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Hackers Seize Internet-connected Toys through Bluetooth


In a hacking attack targeting CloudPets an U.S toy company, over one-half million buyers of fluffy animals, which are played via connecting them to the Internet, had their personal information compromised. The data consisted of passwords and e-mail ids that got exposed, while illegitimate access to photo images of users' profiles too was enabled. Besides, adults' and children's voice recordings counting over two million were accessed as they played the stuffed toys.


The toys can be linked with an application via Bluetooth so kids' parents can download/upload audio missives.


The hack has made security researchers concerned as the hackers may've got hold of the voice recordings that buyers of the toys made. However, CloudPets the maker of Spiral Toys dismissed any hacking attempt on its customers.


As per a report, recorded messages, photographs along with other info such as passwords and e-mails suffered threats of attack. The information database along with the recordings has been saved inside the cloud instead of on the mobile-phone. According to Troy Hunt security researcher, over 820K user accounts along with 2.2m voice recordings got leaked. Hunt says the leaked data was put to ransom, while the same was saved rather insecurely which did not necessitate validation for access. Nj.com posted this, February 28, 2017.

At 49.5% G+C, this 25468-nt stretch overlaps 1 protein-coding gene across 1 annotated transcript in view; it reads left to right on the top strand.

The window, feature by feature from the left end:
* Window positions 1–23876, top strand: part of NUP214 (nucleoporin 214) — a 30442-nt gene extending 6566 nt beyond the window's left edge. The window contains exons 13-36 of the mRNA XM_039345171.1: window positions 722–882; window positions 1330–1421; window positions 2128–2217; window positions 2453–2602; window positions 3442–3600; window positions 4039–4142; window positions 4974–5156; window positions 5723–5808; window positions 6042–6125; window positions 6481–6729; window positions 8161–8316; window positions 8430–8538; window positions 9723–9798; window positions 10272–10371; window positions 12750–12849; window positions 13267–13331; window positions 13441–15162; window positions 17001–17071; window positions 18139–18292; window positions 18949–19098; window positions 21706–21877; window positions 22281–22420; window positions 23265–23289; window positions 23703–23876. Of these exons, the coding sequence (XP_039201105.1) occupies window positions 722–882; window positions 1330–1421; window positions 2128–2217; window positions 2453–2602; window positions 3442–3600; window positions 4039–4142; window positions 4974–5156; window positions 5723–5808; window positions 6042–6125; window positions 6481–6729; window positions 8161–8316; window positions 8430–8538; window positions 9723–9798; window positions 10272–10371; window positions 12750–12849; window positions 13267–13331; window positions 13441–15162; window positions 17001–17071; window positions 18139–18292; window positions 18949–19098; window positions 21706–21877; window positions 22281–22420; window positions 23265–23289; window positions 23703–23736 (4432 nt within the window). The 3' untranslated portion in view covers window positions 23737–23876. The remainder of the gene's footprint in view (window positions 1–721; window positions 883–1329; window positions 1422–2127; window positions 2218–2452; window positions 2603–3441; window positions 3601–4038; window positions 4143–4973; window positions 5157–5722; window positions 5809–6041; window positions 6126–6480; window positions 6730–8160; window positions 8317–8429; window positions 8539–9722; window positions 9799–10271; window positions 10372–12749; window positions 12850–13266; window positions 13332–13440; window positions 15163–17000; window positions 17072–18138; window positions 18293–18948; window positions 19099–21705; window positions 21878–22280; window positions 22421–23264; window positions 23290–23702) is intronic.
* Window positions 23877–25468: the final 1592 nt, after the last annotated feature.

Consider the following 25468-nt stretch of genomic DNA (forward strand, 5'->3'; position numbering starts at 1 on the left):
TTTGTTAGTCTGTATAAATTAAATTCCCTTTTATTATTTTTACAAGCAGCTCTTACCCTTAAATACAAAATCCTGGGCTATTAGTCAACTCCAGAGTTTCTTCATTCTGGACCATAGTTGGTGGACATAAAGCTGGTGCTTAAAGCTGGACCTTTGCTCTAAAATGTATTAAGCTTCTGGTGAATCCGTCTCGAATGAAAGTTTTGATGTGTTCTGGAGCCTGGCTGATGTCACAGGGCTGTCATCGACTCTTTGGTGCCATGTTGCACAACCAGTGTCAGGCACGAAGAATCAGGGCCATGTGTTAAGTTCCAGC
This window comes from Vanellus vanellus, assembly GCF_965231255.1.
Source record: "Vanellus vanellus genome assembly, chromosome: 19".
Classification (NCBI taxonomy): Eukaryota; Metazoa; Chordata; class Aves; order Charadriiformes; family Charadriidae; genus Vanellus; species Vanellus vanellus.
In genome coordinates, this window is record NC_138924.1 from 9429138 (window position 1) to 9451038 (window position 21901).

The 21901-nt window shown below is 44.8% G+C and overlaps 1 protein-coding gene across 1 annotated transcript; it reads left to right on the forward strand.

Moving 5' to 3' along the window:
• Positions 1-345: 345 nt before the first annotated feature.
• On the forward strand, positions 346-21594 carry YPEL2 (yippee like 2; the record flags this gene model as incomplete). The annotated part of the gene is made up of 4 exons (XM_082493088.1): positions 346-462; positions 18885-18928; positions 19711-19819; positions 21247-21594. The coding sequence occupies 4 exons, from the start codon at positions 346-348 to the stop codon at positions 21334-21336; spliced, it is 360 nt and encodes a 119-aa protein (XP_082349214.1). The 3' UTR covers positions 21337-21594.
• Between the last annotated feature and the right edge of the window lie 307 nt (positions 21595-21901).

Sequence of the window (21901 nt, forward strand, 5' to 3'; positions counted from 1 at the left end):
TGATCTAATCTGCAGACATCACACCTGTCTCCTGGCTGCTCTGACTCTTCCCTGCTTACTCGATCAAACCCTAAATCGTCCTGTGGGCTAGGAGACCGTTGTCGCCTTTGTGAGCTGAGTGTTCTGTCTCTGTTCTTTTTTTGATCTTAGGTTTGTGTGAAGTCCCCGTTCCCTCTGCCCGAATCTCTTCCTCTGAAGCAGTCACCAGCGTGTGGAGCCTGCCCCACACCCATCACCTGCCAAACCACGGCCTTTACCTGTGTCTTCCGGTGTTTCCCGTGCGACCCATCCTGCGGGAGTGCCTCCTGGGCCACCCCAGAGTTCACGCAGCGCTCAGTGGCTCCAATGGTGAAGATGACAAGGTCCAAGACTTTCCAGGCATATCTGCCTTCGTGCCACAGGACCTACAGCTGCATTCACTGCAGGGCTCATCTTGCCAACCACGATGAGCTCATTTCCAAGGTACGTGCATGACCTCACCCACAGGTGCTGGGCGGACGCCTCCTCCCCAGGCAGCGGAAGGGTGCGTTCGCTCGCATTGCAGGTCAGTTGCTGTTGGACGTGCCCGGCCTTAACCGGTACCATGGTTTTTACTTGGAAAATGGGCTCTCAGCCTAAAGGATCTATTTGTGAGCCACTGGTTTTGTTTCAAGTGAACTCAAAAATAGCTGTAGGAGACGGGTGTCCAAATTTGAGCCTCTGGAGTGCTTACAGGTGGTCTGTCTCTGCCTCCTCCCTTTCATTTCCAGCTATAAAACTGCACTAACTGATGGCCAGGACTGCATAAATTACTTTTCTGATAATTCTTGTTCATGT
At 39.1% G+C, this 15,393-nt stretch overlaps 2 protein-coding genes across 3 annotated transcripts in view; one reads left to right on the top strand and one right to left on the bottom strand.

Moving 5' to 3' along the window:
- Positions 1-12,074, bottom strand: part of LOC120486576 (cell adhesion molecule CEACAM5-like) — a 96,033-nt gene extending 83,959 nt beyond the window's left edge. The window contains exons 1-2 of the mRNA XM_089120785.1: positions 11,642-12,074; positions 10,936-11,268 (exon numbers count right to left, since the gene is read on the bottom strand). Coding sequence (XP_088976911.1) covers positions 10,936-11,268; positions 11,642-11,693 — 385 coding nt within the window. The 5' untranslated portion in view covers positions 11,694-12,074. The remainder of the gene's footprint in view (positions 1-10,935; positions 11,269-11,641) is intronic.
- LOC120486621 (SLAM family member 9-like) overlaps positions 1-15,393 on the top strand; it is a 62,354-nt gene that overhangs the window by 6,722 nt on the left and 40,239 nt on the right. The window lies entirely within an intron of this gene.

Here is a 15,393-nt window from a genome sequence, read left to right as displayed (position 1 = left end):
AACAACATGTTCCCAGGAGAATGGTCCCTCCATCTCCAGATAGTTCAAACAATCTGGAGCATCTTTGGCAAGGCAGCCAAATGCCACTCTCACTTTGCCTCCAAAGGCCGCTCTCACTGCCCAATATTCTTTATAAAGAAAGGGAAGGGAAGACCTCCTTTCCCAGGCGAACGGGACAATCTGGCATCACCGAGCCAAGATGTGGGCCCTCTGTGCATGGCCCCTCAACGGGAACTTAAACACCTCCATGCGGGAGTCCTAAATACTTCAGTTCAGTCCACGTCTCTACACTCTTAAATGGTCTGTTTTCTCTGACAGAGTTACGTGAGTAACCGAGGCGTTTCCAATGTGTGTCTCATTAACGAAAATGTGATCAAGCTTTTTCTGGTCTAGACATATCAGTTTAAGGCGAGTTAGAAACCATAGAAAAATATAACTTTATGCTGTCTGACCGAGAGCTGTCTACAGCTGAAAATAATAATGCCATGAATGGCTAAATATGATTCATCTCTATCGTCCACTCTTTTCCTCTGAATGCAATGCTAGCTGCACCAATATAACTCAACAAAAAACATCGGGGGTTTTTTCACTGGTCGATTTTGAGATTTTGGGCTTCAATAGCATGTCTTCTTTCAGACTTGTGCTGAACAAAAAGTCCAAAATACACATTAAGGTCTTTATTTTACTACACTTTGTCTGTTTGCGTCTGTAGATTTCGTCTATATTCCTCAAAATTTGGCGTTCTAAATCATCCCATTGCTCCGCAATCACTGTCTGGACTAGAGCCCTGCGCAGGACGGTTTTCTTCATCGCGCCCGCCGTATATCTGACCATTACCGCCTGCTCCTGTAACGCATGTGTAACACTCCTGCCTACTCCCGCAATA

During January, the hackers left certain ransom demand saying 'PLEASE READ' where the data was saved on the compromised computer. The ransom message told the victim that his database was copied to the hackers' servers and it could be recovered if the victim sent one Bitcoin to 1J5ADzFv1gx3fsUPUY1AWktuJ6DF9P6hiF followed with dispatching his IP address to kraken0@india.com. By Bitcoin it means a digital currency worth some USD1,190.


Security researchers conclude that the implementation of Bluetooth Web API inside CloudPets' toys is insufficiently secured. The CloudPets hack impacted over 28,000 databases; however according to CloudPets, it had encrypted its data while assured customers that the attackers would not manage reading it.


But the data was saved from where it was publicly accessible and was short of even basic security safeguards, therefore repeatedly hacked during the recent weeks. Nevertheless, the company cleared its affected database off all information.

» SPAMfighter News - 3/6/2017

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